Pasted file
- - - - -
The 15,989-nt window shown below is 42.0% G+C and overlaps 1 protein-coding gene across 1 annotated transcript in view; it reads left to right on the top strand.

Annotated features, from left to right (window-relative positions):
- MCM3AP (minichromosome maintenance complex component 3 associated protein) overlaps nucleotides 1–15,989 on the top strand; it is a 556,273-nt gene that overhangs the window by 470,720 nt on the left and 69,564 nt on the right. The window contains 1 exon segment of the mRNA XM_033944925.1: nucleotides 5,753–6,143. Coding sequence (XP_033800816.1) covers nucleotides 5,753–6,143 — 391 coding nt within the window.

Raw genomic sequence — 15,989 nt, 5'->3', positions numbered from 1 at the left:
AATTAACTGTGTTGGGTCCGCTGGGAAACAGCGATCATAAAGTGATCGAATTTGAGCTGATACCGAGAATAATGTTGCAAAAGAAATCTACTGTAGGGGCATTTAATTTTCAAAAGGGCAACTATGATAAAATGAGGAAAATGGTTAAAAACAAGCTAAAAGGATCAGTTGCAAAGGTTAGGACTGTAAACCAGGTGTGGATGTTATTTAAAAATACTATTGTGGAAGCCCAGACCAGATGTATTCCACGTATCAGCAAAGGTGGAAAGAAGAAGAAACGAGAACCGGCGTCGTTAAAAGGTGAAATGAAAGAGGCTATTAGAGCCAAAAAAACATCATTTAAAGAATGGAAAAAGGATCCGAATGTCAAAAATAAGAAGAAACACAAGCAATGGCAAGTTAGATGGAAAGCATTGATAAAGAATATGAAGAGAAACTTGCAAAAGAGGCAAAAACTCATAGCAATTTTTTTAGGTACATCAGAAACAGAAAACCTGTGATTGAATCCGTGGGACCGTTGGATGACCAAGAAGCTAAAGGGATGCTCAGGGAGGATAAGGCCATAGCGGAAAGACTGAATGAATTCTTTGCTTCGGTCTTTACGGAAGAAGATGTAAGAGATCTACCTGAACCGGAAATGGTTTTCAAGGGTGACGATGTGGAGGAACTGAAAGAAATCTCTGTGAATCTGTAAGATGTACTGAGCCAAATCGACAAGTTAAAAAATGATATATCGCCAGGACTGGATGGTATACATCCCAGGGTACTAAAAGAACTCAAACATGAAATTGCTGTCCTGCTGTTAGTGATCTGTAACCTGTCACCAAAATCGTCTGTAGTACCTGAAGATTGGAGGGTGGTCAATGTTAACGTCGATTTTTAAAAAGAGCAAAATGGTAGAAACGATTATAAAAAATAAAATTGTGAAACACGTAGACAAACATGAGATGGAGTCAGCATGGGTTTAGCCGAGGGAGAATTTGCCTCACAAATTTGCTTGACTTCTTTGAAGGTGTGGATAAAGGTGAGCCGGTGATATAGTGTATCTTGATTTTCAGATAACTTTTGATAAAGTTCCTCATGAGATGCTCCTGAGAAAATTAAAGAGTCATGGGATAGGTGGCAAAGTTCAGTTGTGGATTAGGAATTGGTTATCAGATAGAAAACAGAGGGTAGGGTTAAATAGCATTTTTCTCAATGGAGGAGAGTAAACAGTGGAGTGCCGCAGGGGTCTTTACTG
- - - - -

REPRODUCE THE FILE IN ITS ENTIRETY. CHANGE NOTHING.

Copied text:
The 15,989-nt window shown below is 42.0% G+C and overlaps 1 protein-coding gene across 1 annotated transcript in view; it reads left to right on the top strand.

Annotated features, from left to right (window-relative positions):
- MCM3AP (minichromosome maintenance complex component 3 associated protein) overlaps nucleotides 1–15,989 on the top strand; it is a 556,273-nt gene that overhangs the window by 470,720 nt on the left and 69,564 nt on the right. The window contains 1 exon segment of the mRNA XM_033944925.1: nucleotides 5,753–6,143. Coding sequence (XP_033800816.1) covers nucleotides 5,753–6,143 — 391 coding nt within the window.

Raw genomic sequence — 15,989 nt, 5'->3', positions numbered from 1 at the left:
AATTAACTGTGTTGGGTCCGCTGGGAAACAGCGATCATAAAGTGATCGAATTTGAGCTGATACCGAGAATAATGTTGCAAAAGAAATCTACTGTAGGGGCATTTAATTTTCAAAAGGGCAACTATGATAAAATGAGGAAAATGGTTAAAAACAAGCTAAAAGGATCAGTTGCAAAGGTTAGGACTGTAAACCAGGTGTGGATGTTATTTAAAAATACTATTGTGGAAGCCCAGACCAGATGTATTCCACGTATCAGCAAAGGTGGAAAGAAGAAGAAACGAGAACCGGCGTCGTTAAAAGGTGAAATGAAAGAGGCTATTAGAGCCAAAAAAACATCATTTAAAGAATGGAAAAAGGATCCGAATGTCAAAAATAAGAAGAAACACAAGCAATGGCAAGTTAGATGGAAAGCATTGATAAAGAATATGAAGAGAAACTTGCAAAAGAGGCAAAAACTCATAGCAATTTTTTTAGGTACATCAGAAACAGAAAACCTGTGATTGAATCCGTGGGACCGTTGGATGACCAAGAAGCTAAAGGGATGCTCAGGGAGGATAAGGCCATAGCGGAAAGACTGAATGAATTCTTTGCTTCGGTCTTTACGGAAGAAGATGTAAGAGATCTACCTGAACCGGAAATGGTTTTCAAGGGTGACGATGTGGAGGAACTGAAAGAAATCTCTGTGAATCTGTAAGATGTACTGAGCCAAATCGACAAGTTAAAAAATGATATATCGCCAGGACTGGATGGTATACATCCCAGGGTACTAAAAGAACTCAAACATGAAATTGCTGTCCTGCTGTTAGTGATCTGTAACCTGTCACCAAAATCGTCTGTAGTACCTGAAGATTGGAGGGTGGTCAATGTTAACGTCGATTTTTAAAAAGAGCAAAATGGTAGAAACGATTATAAAAAATAAAATTGTGAAACACGTAGACAAACATGAGATGGAGTCAGCATGGGTTTAGCCGAGGGAGAATTTGCCTCACAAATTTGCTTGACTTCTTTGAAGGTGTGGATAAAGGTGAGCCGGTGATATAGTGTATCTTGATTTTCAGATAACTTTTGATAAAGTTCCTCATGAGATGCTCCTGAGAAAATTAAAGAGTCATGGGATAGGTGGCAAAGTTCAGTTGTGGATTAGGAATTGGTTATCAGATAGAAAACAGAGGGTAGGGTTAAATAGCATTTTTCTCAATGGAGGAGAGTAAACAGTGGAGTGCCGCAGGGGTCTTTACTG